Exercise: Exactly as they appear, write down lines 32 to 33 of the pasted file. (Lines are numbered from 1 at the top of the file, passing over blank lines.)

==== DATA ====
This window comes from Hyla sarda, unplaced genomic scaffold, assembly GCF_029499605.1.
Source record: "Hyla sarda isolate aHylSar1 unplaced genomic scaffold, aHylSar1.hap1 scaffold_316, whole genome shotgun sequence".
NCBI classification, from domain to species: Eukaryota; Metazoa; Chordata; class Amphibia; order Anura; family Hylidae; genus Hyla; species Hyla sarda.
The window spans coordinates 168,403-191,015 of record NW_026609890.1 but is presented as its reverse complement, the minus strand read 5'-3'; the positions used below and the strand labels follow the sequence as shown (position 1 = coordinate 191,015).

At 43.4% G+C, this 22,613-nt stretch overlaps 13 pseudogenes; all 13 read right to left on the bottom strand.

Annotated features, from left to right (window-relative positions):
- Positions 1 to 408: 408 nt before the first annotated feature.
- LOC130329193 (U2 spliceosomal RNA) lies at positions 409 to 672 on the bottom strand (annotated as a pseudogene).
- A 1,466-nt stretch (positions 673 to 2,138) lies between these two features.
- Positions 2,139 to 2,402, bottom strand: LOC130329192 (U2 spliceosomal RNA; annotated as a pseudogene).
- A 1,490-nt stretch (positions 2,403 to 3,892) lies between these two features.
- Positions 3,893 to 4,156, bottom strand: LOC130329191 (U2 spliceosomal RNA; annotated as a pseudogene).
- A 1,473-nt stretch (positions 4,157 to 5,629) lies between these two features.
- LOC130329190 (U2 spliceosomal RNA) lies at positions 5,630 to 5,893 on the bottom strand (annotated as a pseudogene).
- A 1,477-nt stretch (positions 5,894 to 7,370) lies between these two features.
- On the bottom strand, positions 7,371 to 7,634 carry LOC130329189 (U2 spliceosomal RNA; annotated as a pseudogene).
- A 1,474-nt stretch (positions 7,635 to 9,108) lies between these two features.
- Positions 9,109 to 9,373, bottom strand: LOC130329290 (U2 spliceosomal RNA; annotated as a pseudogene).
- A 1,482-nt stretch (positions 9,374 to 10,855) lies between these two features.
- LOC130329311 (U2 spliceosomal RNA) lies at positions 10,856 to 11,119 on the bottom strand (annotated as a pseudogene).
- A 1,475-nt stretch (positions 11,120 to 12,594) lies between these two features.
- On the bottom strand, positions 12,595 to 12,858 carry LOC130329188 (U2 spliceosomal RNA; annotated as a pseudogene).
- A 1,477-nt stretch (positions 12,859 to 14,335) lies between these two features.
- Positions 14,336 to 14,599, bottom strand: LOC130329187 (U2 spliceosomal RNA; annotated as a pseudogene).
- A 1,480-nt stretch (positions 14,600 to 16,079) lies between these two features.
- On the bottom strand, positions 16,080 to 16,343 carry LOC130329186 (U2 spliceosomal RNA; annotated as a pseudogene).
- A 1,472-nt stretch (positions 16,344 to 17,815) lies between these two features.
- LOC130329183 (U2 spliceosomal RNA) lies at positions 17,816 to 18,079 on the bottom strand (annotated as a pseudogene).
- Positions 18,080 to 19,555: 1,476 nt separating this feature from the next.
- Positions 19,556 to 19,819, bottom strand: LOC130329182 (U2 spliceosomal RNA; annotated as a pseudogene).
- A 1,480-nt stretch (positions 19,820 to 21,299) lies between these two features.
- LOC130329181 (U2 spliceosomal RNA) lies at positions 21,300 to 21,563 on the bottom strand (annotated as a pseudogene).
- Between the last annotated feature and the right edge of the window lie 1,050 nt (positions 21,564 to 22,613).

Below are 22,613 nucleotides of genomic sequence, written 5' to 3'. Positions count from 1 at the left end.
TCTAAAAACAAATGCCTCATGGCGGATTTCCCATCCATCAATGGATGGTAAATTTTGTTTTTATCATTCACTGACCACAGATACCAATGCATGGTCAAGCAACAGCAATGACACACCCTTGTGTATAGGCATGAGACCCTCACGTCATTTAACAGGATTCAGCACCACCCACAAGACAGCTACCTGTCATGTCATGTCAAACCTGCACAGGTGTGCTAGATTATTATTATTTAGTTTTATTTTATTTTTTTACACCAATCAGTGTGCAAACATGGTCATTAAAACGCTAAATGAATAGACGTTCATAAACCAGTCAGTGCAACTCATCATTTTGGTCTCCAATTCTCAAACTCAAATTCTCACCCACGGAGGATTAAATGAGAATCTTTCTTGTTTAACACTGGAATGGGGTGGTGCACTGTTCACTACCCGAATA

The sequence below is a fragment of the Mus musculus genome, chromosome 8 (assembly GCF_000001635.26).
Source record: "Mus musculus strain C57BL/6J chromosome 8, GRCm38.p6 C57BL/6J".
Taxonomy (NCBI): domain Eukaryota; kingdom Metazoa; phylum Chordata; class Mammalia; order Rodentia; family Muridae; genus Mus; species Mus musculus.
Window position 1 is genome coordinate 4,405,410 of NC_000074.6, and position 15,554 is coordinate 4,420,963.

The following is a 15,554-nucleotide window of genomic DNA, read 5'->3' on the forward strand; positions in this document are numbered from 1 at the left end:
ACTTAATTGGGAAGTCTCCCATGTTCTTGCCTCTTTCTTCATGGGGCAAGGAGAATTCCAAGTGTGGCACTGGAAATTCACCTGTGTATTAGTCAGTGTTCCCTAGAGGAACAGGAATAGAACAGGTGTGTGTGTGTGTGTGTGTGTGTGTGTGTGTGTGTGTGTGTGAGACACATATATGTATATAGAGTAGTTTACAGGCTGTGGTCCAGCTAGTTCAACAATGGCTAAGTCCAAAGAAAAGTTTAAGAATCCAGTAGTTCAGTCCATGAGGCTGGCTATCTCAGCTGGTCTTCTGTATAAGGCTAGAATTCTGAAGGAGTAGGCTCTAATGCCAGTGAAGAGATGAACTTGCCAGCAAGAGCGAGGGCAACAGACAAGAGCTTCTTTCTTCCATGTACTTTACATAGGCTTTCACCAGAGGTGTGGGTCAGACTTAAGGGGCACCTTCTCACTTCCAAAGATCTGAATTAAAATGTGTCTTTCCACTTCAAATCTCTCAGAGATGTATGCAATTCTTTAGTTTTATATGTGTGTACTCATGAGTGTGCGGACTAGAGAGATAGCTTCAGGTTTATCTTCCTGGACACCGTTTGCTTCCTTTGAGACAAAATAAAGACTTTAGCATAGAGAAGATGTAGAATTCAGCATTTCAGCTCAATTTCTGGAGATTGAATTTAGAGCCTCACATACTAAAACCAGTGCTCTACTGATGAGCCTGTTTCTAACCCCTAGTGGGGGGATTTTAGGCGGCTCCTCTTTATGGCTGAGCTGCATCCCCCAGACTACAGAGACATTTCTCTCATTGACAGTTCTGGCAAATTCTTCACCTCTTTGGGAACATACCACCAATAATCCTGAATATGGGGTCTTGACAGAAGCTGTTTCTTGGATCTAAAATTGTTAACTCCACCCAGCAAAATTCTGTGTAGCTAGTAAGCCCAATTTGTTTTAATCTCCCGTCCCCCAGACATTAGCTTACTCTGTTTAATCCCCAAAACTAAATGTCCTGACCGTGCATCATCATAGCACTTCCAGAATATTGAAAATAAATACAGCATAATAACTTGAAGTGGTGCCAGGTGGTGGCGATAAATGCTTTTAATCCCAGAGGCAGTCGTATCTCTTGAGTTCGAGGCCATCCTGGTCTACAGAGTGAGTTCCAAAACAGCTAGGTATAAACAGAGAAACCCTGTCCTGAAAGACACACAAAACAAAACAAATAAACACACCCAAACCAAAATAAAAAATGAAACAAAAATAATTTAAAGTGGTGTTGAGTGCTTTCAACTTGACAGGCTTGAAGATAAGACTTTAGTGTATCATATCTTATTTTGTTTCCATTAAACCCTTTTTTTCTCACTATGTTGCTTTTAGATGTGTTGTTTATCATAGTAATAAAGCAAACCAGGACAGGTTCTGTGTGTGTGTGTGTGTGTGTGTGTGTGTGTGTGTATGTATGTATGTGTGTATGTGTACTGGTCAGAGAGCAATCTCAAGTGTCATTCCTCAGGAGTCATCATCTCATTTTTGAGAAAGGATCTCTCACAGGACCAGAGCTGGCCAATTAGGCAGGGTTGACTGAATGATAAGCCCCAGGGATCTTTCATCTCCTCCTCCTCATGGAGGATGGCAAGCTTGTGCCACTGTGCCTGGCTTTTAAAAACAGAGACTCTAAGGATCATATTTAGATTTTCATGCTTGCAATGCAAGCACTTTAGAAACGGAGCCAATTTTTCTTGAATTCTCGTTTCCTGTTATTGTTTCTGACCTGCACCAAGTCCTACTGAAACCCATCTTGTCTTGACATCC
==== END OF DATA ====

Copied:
- LOC130329181 (U2 spliceosomal RNA) lies at positions 21,300 to 21,563 on the bottom strand (annotated as a pseudogene).
- Between the last annotated feature and the right edge of the window lie 1,050 nt (positions 21,564 to 22,613).